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Dec 18, 2014 | 10:15 GMT

4 mins read

U.S., Russia: A Nuclear Treaty Shows Weaknesses

A Russian SS-27 Mod 2 thermonuclear intercontinental ballistic missile launcher sits at a base in Teykovo in 2011.
(ANDREY SMIRNOV/AFP/Getty Images)
Summary

The United States may deploy nuclear cruise missiles to Eastern Europe, according to recent statements made by U.S. Deputy Undersecretary of Defense for Policy Brian McKeon. The move runs counter to the Intermediate-Range Nuclear Forces Treaty (INF), which the United States and Russia signed in 1987. McKeon's statement highlights the continued deterioration of the INF treaty at a time when both sides increasingly see it as a limitation, further indicating deteriorating relations between Moscow and Washington.

The United States has long suspected Russia of violating the INF treaty prohibiting the deployment of nuclear and conventional ground-launched ballistic and cruise missiles with intermediate ranges, defined as 500-5,500 kilometers (310-3,410 miles). Of particular concern has been Russia's development of the R-500 ground-based cruise missile, as well as the testing of the SS-27 Mod 2 intercontinental ballistic missile at ranges prohibited by the INF treaty. Over the past few years, the United States has launched inquiries into these alleged breaches and has indicated that it views them as serious violations of the INF treaty.

At the same time, Russia also believes the United States has violated the treaty. Specifically, it points to the development of armed unmanned aerial vehicles that it claims could be used as cruise missiles. Furthermore, the Russians point towards the U.S. ballistic missile defense plans in Europe that envisage the deployment of ground based Mk41 Vertical Missile Launch Systems that could be modified to house cruise missiles because of their modular nature. While the Russian claims are not as strong as the American accusations, they do highlight that both countries have concerns over the interpretation of the treaty and suspect each other of failing to adhere to it.

The effects of the INF treaty's potential demise are not limited to Russia and the United States. Because China is not a party to the treaty, it has greatly benefitted from the limits placed on the U.S. and Russian militaries. To defend against a potential crisis in the Taiwan Strait, for instance, China has deployed approximately 1,500 short-range ballistic missiles and cruise missiles. The United States, on the other hand, can only rely on cruise missiles delivered by aircraft or naval vessels. Withdrawing from the INF treaty would allow the United States to overcome these limits by deploying shore-based cruise and ballistic missiles that could potentially use shore-based Mk41 launchers in Okinawa. Withdrawing from the treaty would also allow the U.S. Army to have a greater role in the Air-Sea Battle concept currently dominated by the Air Force and Navy, further threatening China.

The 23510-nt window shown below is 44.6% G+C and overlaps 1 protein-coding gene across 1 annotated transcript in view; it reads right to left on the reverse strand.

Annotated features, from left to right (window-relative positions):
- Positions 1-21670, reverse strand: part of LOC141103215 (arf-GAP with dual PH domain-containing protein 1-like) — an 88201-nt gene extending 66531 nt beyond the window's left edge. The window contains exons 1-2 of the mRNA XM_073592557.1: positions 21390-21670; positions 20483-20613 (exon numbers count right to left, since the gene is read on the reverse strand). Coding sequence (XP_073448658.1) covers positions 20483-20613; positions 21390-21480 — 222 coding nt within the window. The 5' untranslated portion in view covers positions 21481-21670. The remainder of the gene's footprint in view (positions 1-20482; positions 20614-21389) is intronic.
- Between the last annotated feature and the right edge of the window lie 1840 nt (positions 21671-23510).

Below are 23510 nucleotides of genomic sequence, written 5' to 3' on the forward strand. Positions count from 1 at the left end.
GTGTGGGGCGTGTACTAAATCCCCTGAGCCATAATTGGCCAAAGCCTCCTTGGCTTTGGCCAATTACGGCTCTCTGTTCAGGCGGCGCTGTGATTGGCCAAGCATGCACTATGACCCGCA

Despite progressively close and cordial ties with Beijing, Moscow has become increasingly worried over the past few decades as China has pulled ahead in conventional fighting power. To right this imbalance, Russia has bolstered its tactical nuclear doctrine to compensate for its conventional weakness, declaring in 2000 that it could use nuclear weapons when facing a large-scale conventional threat. The demise of the INF would enable the Russians to deploy intermediate nuclear range missiles against China that would enhance their retaliatory options.

The coming year could see further erosion and a possible dissolution of the INF treaty. The United States' ballistic missile defense plans in Europe are set to progress in 2015, and provocative flights by Russian aircraft and differences over the conflict in Ukraine only add to the tension between Washington and Moscow. If European states accept a U.S. deployment of nuclear cruise missiles, the move would only inflame tensions with Russia further. In response to the potential move, Russian Foreign Minister Sergei Lavrov has floated the possibility of deploying Russian nuclear weapons in Crimea. Indeed, such a development would for all intents and purposes kill the INF treaty.

It is clear that the INF treaty has imposed considerable limits on both Russian and U.S. missile capabilities. These limits and the associated confidence-building measures, however, have been pivotal in paving the way for other key arms control agreements. The INF treaty remains a foundational agreement that has enhanced the rapport between the United States and the Soviet Union — and now Russia — over the past three decades. Its demise, while giving both parties more military options in a changing world, will do much to undermine previously built up confidence. The fact that Washington and Moscow are circumventing the treaty and even thinking of leaving it entirely is yet another trend that marks the increasing deterioration of relations between the United States and Russia. 

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